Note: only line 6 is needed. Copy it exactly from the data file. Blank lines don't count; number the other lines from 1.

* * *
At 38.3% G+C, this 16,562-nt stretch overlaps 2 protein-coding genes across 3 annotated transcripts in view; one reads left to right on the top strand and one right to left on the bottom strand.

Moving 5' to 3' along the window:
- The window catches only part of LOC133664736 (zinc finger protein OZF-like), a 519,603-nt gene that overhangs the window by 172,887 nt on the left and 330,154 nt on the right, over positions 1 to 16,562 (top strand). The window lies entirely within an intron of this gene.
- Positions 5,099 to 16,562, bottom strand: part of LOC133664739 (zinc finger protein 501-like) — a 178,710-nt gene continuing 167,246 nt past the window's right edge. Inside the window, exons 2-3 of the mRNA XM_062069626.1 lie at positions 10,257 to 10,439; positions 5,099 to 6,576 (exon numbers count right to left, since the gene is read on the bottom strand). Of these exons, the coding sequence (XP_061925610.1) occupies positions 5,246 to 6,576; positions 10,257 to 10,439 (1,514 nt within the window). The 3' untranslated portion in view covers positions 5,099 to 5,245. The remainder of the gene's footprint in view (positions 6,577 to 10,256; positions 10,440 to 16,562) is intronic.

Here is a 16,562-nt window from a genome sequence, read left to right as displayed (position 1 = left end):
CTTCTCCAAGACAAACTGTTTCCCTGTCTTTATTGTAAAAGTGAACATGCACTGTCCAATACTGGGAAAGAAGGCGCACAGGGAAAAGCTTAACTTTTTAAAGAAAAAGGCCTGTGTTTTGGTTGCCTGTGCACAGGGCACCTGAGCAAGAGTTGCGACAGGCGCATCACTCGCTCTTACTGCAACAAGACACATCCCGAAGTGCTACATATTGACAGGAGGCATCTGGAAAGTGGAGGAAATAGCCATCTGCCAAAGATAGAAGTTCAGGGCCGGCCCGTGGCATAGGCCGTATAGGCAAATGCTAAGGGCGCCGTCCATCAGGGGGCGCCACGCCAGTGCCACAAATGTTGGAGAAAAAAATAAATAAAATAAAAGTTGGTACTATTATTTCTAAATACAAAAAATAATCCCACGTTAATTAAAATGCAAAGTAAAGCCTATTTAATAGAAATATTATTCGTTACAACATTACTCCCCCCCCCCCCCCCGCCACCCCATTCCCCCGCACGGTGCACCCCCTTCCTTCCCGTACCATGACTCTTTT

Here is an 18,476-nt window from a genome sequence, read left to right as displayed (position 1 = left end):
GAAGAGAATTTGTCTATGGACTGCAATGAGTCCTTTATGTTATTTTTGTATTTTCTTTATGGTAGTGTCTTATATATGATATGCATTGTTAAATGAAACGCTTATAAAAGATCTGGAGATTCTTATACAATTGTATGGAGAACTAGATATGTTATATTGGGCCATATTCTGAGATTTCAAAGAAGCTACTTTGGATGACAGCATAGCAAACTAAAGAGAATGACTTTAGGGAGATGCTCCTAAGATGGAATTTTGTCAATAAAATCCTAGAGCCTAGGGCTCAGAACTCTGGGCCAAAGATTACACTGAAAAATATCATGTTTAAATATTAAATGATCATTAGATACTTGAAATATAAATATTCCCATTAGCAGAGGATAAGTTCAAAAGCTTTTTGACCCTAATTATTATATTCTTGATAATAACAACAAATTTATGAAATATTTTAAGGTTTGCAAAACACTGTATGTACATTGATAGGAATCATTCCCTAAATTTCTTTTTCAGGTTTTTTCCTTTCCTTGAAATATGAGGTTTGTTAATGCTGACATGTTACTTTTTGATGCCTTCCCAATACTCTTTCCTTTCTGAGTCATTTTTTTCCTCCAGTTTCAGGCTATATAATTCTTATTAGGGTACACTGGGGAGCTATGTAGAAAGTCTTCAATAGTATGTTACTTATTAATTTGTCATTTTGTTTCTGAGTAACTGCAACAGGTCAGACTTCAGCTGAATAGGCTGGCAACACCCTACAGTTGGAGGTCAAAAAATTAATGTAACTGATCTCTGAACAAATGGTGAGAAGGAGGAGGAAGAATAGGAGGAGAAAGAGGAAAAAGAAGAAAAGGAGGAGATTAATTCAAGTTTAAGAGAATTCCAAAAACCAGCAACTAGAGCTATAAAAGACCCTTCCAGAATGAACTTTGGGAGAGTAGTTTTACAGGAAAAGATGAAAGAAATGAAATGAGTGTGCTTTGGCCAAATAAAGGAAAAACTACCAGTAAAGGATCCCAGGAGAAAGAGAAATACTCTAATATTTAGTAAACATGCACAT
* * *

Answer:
CTTCTCCAAGACAAACTGTTTCCCTGTCTTTATTGTAAAAGTGAACATGCACTGTCCAATACTGGGAAAGAAGGCGCACAGGGAAAAGCTTAACTTTTTAAAGAAAAAGGCCTGTGTTTTGGTTGCCTGTGCACAGGGCACCTGAGCAAGAGTTGCGACAGGCGCATCACTCGCTCTTACTGCAACAAGACACATCCCGAAGTGCTACATATTGACAGGAGGCATCTGGAAAGTGGAGGAAATAGCCATCTGCCAAAGATAGAAGTTCAGGGCCGGCCCGTGGCATAGGCCGTATAGGCAAATGCTAAGGGCGCCGTCCATCAGGGGGCGCCACGCCAGTGCCACAAATGTTGGAGAAAAAAATAAATAAAATAAAAGTTGGTACTATTATTTCTAAATACAAAAAATAATCCCACGTTAATTAAAATGCAAAGTAAAGCCTATTTAATAGAAATATTATTCGTTACAACATTACTCCCCCCCCCCCCCCCGCCACCCCATTCCCCCGCACGGTGCACCCCCTTCCTTCCCGTACCATGACTCTTTT